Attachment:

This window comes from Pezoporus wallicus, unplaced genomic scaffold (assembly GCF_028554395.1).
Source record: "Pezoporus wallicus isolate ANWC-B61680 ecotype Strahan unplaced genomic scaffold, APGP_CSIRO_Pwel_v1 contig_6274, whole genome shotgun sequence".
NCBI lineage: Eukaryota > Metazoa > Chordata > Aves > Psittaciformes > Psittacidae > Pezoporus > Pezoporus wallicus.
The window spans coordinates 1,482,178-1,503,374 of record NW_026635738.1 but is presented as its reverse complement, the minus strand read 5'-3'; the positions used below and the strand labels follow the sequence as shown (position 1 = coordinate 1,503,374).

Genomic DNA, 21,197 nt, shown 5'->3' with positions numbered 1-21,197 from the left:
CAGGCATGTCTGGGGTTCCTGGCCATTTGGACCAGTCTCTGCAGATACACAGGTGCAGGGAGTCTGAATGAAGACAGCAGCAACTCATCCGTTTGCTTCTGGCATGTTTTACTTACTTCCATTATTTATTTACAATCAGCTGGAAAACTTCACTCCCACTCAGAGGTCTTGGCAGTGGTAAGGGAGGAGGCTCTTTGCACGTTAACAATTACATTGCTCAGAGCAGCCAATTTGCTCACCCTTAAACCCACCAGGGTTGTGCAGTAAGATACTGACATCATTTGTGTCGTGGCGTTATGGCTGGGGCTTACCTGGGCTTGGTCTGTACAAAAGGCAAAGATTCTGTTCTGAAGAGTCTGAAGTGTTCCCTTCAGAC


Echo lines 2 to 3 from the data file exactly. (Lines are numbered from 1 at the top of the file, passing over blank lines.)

Source record: "Pezoporus wallicus isolate ANWC-B61680 ecotype Strahan unplaced genomic scaffold, APGP_CSIRO_Pwel_v1 contig_6274, whole genome shotgun sequence".
NCBI lineage: Eukaryota > Metazoa > Chordata > Aves > Psittaciformes > Psittacidae > Pezoporus > Pezoporus wallicus.